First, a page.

Closing weaker stores is an important part of an attempt at retail turnaround. Failure to do that is part of what doomed RadioShack, which finally declared bankruptcy earlier this month. That part of Sears’ strategy makes sense. The problem is that Sears expects to hold on to at least some of these customers into the future, something that is, at best, unlikely.
Here, for example, is how the company explains why closing stores doesn’t necessarily mean losing those customers:
During 2014, we closed approximately 234 underperforming Kmart and Sears Full-line stores, the majority of which were Kmart stores. The Company, which has more than 1,700 Sears and Kmart stores, expects to migrate the shopping activity of highly engaged members who previously shopped closed stores to alternative channels. As a result, we hope to retain a portion of the sales previously associated with these stores by nurturing and maintaining our relationships with the members that shopped these locations.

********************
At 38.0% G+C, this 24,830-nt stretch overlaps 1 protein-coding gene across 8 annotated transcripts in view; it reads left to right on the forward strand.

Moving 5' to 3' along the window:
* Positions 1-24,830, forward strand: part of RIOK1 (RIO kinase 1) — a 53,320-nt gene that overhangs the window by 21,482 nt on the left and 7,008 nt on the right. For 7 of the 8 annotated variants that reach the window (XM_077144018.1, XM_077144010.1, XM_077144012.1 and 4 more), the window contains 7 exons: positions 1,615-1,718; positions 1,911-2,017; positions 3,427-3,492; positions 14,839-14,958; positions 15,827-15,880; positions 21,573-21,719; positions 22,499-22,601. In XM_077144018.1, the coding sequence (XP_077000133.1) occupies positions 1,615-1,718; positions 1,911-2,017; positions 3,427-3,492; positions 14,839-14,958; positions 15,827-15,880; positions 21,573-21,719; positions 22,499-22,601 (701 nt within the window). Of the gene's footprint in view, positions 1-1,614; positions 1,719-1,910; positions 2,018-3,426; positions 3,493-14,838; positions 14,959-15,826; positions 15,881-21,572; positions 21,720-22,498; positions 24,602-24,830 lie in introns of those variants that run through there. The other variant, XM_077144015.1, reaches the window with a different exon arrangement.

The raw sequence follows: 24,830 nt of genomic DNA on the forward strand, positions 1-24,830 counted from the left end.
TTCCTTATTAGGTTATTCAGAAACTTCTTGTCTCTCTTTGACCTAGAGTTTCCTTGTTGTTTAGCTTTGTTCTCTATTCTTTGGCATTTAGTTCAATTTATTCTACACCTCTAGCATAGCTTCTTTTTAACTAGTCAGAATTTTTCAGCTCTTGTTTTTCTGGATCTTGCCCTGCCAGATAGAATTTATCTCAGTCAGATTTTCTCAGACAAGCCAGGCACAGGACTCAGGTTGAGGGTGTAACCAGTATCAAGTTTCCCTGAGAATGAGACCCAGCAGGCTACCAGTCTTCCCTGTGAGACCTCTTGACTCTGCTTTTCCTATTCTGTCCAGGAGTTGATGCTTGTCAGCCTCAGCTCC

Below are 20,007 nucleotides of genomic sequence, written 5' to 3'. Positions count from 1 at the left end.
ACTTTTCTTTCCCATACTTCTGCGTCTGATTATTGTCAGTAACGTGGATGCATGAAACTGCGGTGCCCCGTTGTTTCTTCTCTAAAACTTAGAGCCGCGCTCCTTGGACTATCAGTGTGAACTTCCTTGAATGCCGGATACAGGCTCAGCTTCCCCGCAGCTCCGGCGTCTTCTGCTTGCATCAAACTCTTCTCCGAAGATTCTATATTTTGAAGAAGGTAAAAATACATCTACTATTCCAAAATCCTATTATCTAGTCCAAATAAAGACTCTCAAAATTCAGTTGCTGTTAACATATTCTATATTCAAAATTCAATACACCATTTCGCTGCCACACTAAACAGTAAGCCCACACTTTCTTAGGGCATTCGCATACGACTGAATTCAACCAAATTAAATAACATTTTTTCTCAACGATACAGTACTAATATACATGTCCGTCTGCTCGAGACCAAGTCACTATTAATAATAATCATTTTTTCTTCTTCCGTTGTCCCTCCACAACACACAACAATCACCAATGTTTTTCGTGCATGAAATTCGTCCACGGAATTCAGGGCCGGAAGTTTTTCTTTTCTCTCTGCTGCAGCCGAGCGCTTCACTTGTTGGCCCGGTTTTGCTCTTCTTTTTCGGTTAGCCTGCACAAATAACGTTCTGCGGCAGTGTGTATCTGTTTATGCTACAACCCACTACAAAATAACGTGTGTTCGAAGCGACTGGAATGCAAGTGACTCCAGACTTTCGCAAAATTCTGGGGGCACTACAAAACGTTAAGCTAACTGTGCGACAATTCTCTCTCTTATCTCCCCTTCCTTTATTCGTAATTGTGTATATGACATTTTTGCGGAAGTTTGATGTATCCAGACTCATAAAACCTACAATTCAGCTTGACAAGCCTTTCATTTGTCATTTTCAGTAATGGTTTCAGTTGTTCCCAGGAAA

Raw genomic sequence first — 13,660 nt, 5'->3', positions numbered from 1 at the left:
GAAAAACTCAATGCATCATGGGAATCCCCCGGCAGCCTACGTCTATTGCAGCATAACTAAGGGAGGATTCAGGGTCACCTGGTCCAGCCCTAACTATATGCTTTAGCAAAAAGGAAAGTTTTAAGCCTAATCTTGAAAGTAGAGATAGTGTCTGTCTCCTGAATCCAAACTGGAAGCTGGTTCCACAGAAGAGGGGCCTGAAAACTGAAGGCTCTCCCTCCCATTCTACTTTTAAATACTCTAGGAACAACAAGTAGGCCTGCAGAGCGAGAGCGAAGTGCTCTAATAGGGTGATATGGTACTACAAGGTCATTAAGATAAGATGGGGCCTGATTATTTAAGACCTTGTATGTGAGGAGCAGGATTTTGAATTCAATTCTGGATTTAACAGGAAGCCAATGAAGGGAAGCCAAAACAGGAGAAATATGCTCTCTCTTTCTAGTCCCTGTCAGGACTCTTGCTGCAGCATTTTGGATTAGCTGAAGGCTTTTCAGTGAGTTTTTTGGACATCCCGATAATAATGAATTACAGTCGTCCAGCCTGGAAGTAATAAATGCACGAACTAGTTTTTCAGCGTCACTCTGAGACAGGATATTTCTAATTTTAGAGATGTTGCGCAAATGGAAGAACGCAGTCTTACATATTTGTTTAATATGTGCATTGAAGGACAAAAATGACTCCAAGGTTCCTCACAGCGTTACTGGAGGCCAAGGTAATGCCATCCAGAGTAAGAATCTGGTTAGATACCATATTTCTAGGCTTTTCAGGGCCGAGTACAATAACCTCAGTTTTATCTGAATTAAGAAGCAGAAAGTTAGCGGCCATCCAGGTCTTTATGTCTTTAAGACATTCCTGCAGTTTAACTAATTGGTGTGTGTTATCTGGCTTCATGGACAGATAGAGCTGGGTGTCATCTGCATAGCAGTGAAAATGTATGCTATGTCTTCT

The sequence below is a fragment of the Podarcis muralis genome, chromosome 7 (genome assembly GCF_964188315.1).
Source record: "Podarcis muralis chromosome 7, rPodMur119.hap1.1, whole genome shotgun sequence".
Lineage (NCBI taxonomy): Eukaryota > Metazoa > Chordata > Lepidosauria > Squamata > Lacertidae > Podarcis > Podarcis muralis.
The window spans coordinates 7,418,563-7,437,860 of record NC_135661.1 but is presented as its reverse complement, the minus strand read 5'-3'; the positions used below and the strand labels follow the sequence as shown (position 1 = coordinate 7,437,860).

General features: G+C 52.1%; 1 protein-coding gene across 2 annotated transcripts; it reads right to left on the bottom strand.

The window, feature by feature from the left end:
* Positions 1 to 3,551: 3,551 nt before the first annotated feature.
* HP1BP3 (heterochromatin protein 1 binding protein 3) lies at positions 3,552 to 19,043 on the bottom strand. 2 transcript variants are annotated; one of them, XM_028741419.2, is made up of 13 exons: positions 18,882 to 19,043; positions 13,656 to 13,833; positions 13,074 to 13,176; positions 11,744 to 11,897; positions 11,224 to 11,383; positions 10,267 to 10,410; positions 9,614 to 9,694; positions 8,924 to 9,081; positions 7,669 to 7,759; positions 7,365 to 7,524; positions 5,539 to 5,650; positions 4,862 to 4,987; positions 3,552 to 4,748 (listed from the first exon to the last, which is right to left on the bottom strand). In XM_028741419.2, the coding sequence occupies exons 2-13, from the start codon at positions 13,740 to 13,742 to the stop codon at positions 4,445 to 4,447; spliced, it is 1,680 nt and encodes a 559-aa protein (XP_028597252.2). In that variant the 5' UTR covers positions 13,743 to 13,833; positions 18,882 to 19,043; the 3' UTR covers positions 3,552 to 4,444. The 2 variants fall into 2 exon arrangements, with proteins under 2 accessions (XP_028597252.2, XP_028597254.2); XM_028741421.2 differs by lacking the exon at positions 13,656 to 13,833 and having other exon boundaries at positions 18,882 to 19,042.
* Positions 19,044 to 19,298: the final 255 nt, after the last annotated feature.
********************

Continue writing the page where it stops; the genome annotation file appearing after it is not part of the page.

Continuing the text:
In other words, Sears Holdings thinks that it can hold on to customers in areas where Kmart and Sears stores have closed by maintaining its relationship with those customers by sending them a barrage of “Shop Your Way” e-mails. Usually, we would hope for the best when a retailer proposes trying something like this.
However, we’re only a few months out from the layaway debacle at Kmart, where shoppers whose local stores were closing found confused store employees who tried to call in layaway plans weeks in advance. That was bad enough, but then Kmart canceled layaway plans out from under customers shortly before Christmas, leaving them without certain hot toys that were in short supply, or simply without any of their Christmas gifts and with no refund in sight until after the holiday. That is not how you hold on to customers or attract new ones.
Sears Holdings Reports Fourth Quarter And Full Year 2014 Results [Sears Holdings]